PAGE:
For looking up values we often use the **VLOOKUP** or **XLOOKUP** functions but there are some limitations like we can’t look up a value based on multiple criteria or look up a value in a column that resides to the left of the search column in the data’s table. We can overcome these situations by using the **DGET** function in Excel.

The above image is an overview of the **DGET **function. From this article, you’ll get the proper idea to use the **DGET **function with a vivid illustration.

**Table of Contents**hide

**Download Practice Workbook**

You can download the free Excel template from here and practice on your own.

**Introduction to the DGET Function**

**Purpose:**

Excel **DGET **Function is used to return the single value in a given field from a range that matches the criteria you specify.

**Syntax:**

DGET(database, field, criteria)

**Arguments:**

Arguments | Required/Optional | Explanation |
---|---|---|

database |
Required | It’s the database range including headers. |

field |
Required | The field name or index to count which you are searching for. |

criteria |
Required | The criteria range including the headers. |

**Return Parameter:**

Returns the single value in a given field from a range.

**4 Examples of ****Using the DGET Function in Excel**

Let’s get introduced to our dataset first. I have placed some cloth items and their corresponding sizes, colors, prices in my dataset.

**Example 1: Use DGET Function with One Criterion in Excel**

We can easily look up a value with a single criterion using the **DGET **function. Here, I’ll search for the price of the item ‘Shirt’.

**Steps:**

- Activate
**Cell C12**. - Then type the following formula-

`=DGET($B$4:$E$9,D11,$B$11:$B$12)`

- Later, just press the
**Enter**button and you will get the price from the table.

Instead of using the cell reference, you can use the criteria name in the formula-

`=DGET($B$4:$E$9,”Price”,$B$11:$B$12)`

Or the column number relative to the database-

`=DGET($B$4:$E$9,4,$B$11:$B$12)`

Now if you want to apply it for another criterion then follow the steps-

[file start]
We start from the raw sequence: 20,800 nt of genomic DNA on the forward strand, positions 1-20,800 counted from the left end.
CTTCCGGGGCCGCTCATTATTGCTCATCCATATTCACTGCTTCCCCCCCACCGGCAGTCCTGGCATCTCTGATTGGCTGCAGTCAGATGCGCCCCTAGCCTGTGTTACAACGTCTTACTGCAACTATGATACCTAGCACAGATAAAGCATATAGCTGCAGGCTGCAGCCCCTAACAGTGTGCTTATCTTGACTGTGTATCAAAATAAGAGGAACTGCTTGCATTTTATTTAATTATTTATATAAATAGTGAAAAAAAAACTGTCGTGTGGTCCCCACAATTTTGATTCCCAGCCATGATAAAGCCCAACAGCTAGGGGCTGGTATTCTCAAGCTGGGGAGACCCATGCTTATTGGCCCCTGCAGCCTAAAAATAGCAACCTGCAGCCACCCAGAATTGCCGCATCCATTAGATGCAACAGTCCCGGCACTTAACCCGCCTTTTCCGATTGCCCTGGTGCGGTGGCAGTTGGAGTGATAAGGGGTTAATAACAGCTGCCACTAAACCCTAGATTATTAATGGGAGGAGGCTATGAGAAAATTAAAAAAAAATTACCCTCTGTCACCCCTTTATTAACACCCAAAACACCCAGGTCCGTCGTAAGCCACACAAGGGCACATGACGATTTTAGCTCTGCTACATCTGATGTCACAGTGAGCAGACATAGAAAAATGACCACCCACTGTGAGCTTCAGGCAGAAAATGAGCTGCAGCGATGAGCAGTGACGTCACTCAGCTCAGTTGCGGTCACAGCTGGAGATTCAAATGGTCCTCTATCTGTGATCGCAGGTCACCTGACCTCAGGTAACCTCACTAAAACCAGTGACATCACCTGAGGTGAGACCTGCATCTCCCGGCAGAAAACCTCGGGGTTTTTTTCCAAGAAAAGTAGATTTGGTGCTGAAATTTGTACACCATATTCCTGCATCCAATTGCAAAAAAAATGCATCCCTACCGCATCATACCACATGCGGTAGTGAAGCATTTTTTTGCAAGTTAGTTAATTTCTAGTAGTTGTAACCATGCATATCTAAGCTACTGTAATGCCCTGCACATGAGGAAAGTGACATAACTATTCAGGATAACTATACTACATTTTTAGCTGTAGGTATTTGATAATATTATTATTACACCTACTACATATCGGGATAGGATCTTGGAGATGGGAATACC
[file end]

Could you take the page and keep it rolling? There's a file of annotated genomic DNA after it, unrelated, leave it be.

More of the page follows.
- Type the criteria beside the previous output.
- Then just drag right the
**Fill Handle**icon to copy the formula.

Here’s the output for another criterion.

**Example 2: Apply DGET Function Using OR Criteria for Searches**

Another advantage of the **DGET **function is that we can use OR criteria in it. Suppose, you can’t remember the product name but you are sure that it will be a T-Shirt or Polo T-Shirt then you can search for both at a time.

**Steps:**

- Write the following formula in
**Cell C12**–

`=DGET($B$4:$E$9,C11,$B$11:$B$13)`

- Finally, just hit the
**Enter**button.

Then you will notice that as there is no ‘Polo T-Shirt’ item in the list that’s why the **DGET **function has given the output for the matched item ‘T-Shirt’.

**Example 3: Use DGET Function with Multiple Criteria**

For this example, I have modified the dataset a little bit. Take a look that now there are two items with the same name ‘Shirt’ but the other criteria are different. We’ll search here for the blue color between the two ‘Shirt’ items.

**Steps:**

- In
**Cell D13**type the following formula –

`=DGET(B4:E10,D12,B12:C13)`

- Next, click the
**Enter**button.

Then you will get the price for the blue shirt.

**Example 4: Use DGET Function for Partial Matches in Excel**

The **DGET **function allows partial matches too. If we partially write any of the criteria then we’ll get the result too. I have written ‘Blu’ for the partial match in color criteria.

**Steps:**

- Write the following formula in
**Cell D13**–

`=DGET(B4:E10,D12,B12:C13)`

- Then after pressing the
**Enter**button you will get the result.

**Errors with DGET Function**

While using the **DGET **function you will face **#NUM!** error and **#VALUE!** error in some cases. Now I’ll show the errors and their solutions.

**Error 1: DGET Function for Multiple Matches**

If there is any duplicate of the lookup value then you will get the **#NUM!** Error. See that there are two shirt items.

**Solution:**

Its solution is using **the VLOOKUP function**. **VLOOKUP **will give the output for the last match.

Use this formula for that-

`=VLOOKUP(B13,B5:E10,3)`

If the lookup value is not in the database and it is partially matched then it will show the **#VALUE!** error like the image below.

**Solution:**

Its solution is like the solution of the **#NUM!** error.

**Error 2: DGET Function for Multiple Rows**

The **DGET **function doesn’t allow the use of the down **Fill Handle** tool. If we do it then it will show **#VALUE!** Error because the criteria reference gets changed.

If we keep the header row frozen then it will show the **#NUM!** error.

**Solution:**

The solution to both errors is just to make a new table with headers and apply the **DGET **function individually to return the expected result. Look that I have made a new table with headers for Jeans.

**Advantages and Disadvantages**

**Advantages:**

- The
**DGET**function will return related values from the LEFT of the lookup column. - It can search only for text and numbers.
- It can work for OR condition searches as well as for AND condition searches.
- The
**DGET**function can perform live, dynamic filtering when criteria change.

**Disadvantages:**

- The
**DGET**function cannot work with Fill Series to perform multiple, similar searches. - It will return
**#NUM!**error if duplicate matches are discovered in the database.

**Conclusion**

I hope all of the methods described above will be good enough to use the **DGET **function in Excel. Feel free to ask any question in the comment section and please give me feedback.